Thursday, February 3, 2011 (That's tomorrow!) is New Year's Day as celebrated by the citizens of several Asian countries as well as by many other people around the world. Too many English-speaking people use the term "Chinese New Year" to describe the holiday, despite the fact that the direct back-translation "中國新年" is rarely used by Mandarin speakers. Chinese people usually call the holiday "Lunar New Year" (農曆新年) or "Spring Festival" (春節).

Furthermore, the holiday doesn't belong solely to the Chinese.

Start with the person in the mirror
Why should you change the way you speak? Here's an example for your consideration.

Have you ever heard of the 228 Massacre? Like many others, I used to refer to it as the "228 Incident," but when someone reminded me about how that diminishes the fact that the Chinese Nationalist Party (KMT) killed countless Taiwanese in that "incident," I immediately made the change in my speech and writing. What I don't get is how some people who I am certain are pro-Taiwan somehow cling to the phrase "Chinese New Year."

Are you that kind of person? If so, I hope you can ask yourself why you do that and if you can change.

Here's a clear and simple list of reasons to help you decide to make that change:
1. Lunar New Year is not exclusively Chinese.

2. Even Chinese people call the holiday "Lunar New Year," so you won't be hurting the feelings of 1.3 billion Chinese by using that name.

3. Since you're reading this blog, there's a good chance that you are in Taiwan or that you are Taiwanese. (Maybe neither of those things applies to you -- you might just be interested in doing something to help Taiwan.)

4. Way too many people already do things which confuse others into believing that Taiwan's culture is a subset of China's.

5. You don't have to do things just because others do them or because they're habits.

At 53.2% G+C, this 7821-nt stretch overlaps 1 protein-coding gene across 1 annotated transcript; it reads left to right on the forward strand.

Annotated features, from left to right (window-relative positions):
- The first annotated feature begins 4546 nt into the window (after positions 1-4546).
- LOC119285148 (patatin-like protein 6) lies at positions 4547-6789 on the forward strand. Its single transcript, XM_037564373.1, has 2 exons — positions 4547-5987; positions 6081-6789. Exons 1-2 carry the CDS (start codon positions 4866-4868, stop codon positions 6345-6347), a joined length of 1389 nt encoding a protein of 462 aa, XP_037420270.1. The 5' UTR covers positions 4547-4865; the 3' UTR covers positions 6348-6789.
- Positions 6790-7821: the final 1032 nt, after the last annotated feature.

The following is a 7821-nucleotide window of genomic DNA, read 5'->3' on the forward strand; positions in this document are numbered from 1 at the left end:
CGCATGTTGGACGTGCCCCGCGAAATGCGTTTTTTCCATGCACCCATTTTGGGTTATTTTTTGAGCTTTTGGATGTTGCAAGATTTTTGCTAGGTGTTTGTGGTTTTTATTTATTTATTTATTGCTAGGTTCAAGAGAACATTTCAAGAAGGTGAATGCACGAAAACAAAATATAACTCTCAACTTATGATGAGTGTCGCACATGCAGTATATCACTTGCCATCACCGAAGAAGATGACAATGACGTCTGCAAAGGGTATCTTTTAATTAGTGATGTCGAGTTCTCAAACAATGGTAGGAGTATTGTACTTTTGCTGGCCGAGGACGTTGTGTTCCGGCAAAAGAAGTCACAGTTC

Language is a virus (from outer space)
For some more background (you'll have to follow the links and do some more reading), here's a recap (with some spelling changes) of a couple of my earlier posts related to why many people prefer to call this holiday "Lunar New Year" (Taiwanese: Lông-li̍k sin-nî; Hanzi: 農曆新年; Hanyu pinyin: Nónglì xīnnián):
It doesn't just belong to the Chinese

Nor is it just "politically correct." Read about it in English and/or Chinese.

Happy Lunar New Year! 萬事如意! [bān-sū jû-ì! / wànshì rúyì!]

Being in a bit of a rush to begin my vacation, I missed these links (all are presented in both English and Mandarin):* How the people of Vietnam celebrate Lunar New Year* How the people of South Korea celebrate Lunar New Year* How the people of Singapore celebrate Lunar New Year* How the people of Malaysia celebrate Lunar New Year
And here's an update on the Taiwanese Romanization which I derived by using a dictionary on the web site of Taiwan's Ministry of Education (MOE):
Lông-li̍k sin-nî khuài-lo̍k! (農曆新年快樂!) Bān-sū jû-ì! (萬事如意!)
If you're Taiwanese, stop inadvertently diluting your own culture. Remember (Ē -kì-tit/Ōe-kì-tit [要記得]): Every time you say "Lunar New Year," you're saying "No!" to those who want to promote China while diminishing Taiwan.

Related reading:
* Check out the Twitter search results for "Lunar New Year." I'm seeing Tweets there by people from Indonesia, Vietnam, South Korea, Singapore, Malaysia, Taiwan, and other countries around the globe!

* See what Taiwan's Government Information Office (GIO) says about Lunar New Year.

Distinguishables: , , , , ,

Cross-posted at It's Not Democracy, It's A Conspiracy!

Labels: , , , , , ,